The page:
In the First Game, Lazarus wears full-body-covering armour and fights with a katana, but is pretty useless at everything he tries. Zion appears to be a battle-experienced stoic, but is actually more of a cynical 'accidental hero'. Springheel… we'll not talk about Springheel.

In the FFVII Game, this is possibly made more explicit, with the two characters who were designed to be badass (the plant-controlling soldier Brall and the Buster-sword wielding Bob) coming across a little like naive whiny kids, while the one character who was designed to be a bit of a whiny kid (The snarky, largely unenthusiastic Loki) ends up as an awesome acrobatic soldier with a shiny motorbike, some nice leathers and a lightsaber.

Dungeon Dimensions and Dragons contains an inverted version with Lu Tze, who doesn't seem like much but is actually one of the most feared badasses in Discworld history.

Swords, Sorcery and Shotguns has Angel, a beautiful, wisecracking action girl with a bigass sword (named Mercy) who loses the only fight she gets into (although to be fair, said fight was against an entire trained military unit) and then falls spectacularly to the Coma Sickness. It also has the metal-skinned, bestetsonned, ancient, ass-kicking Temporis - who turns out to be a native inhabitant of cloudcuckooland, with an attention span of zero and an obsession with rabbits. It also continued the inverted theme with the NPC of the Doctor (the multiverse's most genuinely-badass nerd) and, for the first time, features some genuine badasses in Talhoffer and Xylia - both of whom have shrugged off death itself, repeatedly.


Games: First Game; FFVII Game; SS&S

A musical written by Springheel Jack in the First Game, a copy of which was also owned by the Sourceworlder in the FFVII Game. Another copy appears in the 'backstage area' behind the Fourth Wall of the Neutral Territory tavern in SS&S.


Games: All of 'em, always…
Other: Arguably all.

As detailed in the unwritten written rules of Combat Dome, stuff can happen for any number of reasons. Often this will not be revealed despite major contradictions to previous plot/continuity/ideas or plans. This is always the result of a cunning decision on the part of the game master and can never be construed as being the result of forgetfulness or plain stupidity.


Games: FFVII Game; DD&D; SS&S

The six-word summary of War and Peace also pretty much sums up the relationship between several Combat Dome characters.

In the FFVII Game, Loki Brall and Bob all started off opposed to each other (Loki tried to turn Brall into a plant, Brall filed a report against Loki, Bob and Brall repeatedly tried to kill each other), yet put aside their differences remarkably quickly when it came to the climax.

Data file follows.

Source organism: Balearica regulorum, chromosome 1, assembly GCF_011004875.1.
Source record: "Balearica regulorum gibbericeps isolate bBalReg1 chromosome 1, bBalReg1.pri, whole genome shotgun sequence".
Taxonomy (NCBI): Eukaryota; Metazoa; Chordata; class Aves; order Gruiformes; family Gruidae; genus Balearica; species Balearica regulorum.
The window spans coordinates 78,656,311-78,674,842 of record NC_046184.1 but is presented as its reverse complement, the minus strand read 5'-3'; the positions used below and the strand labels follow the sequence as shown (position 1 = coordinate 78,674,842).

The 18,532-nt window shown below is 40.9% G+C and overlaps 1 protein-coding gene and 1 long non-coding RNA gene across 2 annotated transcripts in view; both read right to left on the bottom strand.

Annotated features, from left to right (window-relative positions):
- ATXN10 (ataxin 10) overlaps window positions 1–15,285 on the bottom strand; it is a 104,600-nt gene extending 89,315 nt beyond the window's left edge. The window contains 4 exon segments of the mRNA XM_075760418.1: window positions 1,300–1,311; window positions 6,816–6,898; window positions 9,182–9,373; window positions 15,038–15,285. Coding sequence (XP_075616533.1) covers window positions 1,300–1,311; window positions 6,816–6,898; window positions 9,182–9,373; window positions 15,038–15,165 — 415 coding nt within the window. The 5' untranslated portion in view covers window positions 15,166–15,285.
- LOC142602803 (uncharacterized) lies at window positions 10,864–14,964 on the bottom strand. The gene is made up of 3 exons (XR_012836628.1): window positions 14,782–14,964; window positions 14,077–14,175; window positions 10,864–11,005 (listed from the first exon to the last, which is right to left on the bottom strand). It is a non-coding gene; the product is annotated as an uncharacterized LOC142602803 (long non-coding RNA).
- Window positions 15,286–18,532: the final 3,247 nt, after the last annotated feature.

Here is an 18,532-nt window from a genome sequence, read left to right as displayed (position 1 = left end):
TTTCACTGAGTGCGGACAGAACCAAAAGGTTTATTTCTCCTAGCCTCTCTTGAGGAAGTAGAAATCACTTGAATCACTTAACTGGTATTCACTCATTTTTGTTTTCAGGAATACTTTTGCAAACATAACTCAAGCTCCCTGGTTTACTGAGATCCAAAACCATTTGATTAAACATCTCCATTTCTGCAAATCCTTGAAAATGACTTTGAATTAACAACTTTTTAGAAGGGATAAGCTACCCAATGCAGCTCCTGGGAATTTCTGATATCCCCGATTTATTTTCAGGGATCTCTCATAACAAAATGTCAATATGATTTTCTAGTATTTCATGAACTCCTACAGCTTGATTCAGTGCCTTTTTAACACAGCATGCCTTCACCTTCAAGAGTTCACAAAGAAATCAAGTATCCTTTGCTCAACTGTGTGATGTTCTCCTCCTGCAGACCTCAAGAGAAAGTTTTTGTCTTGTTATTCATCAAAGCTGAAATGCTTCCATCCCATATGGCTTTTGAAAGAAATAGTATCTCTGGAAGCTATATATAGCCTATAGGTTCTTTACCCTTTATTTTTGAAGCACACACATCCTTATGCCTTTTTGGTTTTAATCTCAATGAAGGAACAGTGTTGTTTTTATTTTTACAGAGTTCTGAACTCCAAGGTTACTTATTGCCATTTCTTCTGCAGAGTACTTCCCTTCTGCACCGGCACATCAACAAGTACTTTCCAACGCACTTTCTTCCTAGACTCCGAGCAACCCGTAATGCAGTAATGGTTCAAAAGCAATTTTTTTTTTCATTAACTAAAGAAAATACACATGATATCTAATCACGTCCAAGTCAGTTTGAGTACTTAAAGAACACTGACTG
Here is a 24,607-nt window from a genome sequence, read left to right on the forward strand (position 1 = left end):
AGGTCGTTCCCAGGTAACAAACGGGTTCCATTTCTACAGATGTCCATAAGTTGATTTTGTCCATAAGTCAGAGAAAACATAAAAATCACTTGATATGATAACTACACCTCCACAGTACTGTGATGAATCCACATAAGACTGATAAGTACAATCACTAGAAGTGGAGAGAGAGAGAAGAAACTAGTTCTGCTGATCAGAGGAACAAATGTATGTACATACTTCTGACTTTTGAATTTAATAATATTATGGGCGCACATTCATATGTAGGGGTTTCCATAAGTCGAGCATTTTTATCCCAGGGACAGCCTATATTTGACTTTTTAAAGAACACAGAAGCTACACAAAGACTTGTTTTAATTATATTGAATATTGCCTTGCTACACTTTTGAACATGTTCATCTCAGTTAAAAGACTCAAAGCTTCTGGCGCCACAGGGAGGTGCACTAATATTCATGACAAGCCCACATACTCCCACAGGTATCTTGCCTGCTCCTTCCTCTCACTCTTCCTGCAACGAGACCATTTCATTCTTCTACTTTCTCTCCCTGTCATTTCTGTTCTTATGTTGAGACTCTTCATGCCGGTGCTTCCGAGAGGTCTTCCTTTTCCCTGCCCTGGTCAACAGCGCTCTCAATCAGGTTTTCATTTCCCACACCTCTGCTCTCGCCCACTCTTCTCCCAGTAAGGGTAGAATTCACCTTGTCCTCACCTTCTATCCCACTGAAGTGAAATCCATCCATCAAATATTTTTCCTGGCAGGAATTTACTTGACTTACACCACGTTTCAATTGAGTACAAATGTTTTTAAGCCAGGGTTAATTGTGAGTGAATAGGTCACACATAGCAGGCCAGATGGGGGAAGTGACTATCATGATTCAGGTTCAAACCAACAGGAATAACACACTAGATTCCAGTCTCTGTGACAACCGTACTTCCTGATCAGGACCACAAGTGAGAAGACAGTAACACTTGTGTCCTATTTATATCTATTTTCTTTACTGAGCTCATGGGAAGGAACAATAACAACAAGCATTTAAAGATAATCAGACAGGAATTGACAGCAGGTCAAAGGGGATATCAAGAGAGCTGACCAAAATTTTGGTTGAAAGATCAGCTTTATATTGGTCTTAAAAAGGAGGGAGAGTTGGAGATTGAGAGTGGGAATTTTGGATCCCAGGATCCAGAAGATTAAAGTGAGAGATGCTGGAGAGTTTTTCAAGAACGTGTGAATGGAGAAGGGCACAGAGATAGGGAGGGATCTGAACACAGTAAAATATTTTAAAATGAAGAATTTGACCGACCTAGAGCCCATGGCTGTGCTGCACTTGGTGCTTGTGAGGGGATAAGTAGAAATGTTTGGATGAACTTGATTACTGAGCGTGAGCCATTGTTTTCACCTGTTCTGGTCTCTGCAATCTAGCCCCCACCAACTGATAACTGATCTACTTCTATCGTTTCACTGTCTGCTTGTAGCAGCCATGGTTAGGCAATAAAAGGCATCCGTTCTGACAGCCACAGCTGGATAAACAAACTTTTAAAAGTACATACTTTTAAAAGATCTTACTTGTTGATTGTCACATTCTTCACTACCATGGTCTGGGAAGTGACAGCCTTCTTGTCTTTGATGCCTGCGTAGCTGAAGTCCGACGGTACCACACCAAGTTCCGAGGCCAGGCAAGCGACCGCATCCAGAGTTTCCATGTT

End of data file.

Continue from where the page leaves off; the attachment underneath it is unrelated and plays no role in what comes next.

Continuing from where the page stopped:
While it never actually happened due to Critical Author Presence Fail, Lu Tze and Teatime (played by the same people as Loki and Brall) intended to do more-or-less the same thing.

In SS&S, Temporis and Tamel briefly ally after some initial hostility, and Xylia/Talhoffer and Xylia/Temporis alliances occur despite all parties by this point being aware they are technically at war with each other.

The First Game contains no instances of this, although it does have an interesting case of They Stop And Then They Fight between Lazarus and Springheel, again played by the same people as Loki and Brall…


Games: First Game, FFVII Game, DD&D, SS&S
Other: Life of Joanna Hojo-Be-Damned Whatyoulike, For Want of a Nail

Trans-Universary Travel (Pending catchier title) is the concept of travelling between universes.

It first appeared on the Game World (doesn't everything?) where Springheel travelled from Earth and back (taking Nibbles with him on the return) and Bob travelled from an unspecified universe. In both cases it appears to be done via a portal of some form. The Game World's local version of Death, however, exhibits the ability to simply fade in and out of Universes, although due to some strange exchange-system, when he returns from Earth he brings the empty coin chest through from his own world.

On Gaia, the Shin-Ra science department conducts in-depth research into the phenomenon, and as well as partly discerning how the Omniniverse is composed (see Strand Theory) they discover how to transfer first a particle, then a wooden block, then a dog and finally a human between universes. Mostly these transfers are between Gaia and the Sourceworld, although Hojo also visits Valhalla, the Discworld and the FFX universe. These transfers seem to require lots of energy and hi-tech safety measures, although the Sourceworlder, it transpires, can do it without this - visiting the HHGTTG universe and Gaia itself, among others. It appears he cannot always work out where he is when he does so, however, if implications in Joanna's Biography are to be believed. How he even does so is also unclear, but it seems to involve gold, and he can send other people the same way as seen in FWoaN…
Springheel also seems able to project his mind across the void into Gaia, where it lands in the body of Loki (perhaps indicating Loki is Springheel's other-world self? They are played by the same person and both swing violently between sophisticated and insane…).

In DD&D, multiple people from various universes managed to project dim shadows of themselves to Lu Tze, while the Auditors apparently managed to link all the universes together in order to send out the mutated Coma Sickness (a link which apparently resulted in Jenny becoming permanently stranded in the Discworld.)

In SS&S, Xylia occasionally goes on arranged trips across universes with the aid of J.W. Von Braun & Co, a transdimensional company, and as part of a very complicated conglomeration of hidden plans a huge multidimensional anomoly is created on Diversity which causes multiple cases of mostly-involuntary universe-hopping.

The Coma Sickness (see above) has travelled between all three major Combat Dome universes.

Unless otherwise stated, the content of this page is licensed under Creative Commons Attribution-ShareAlike 3.0 License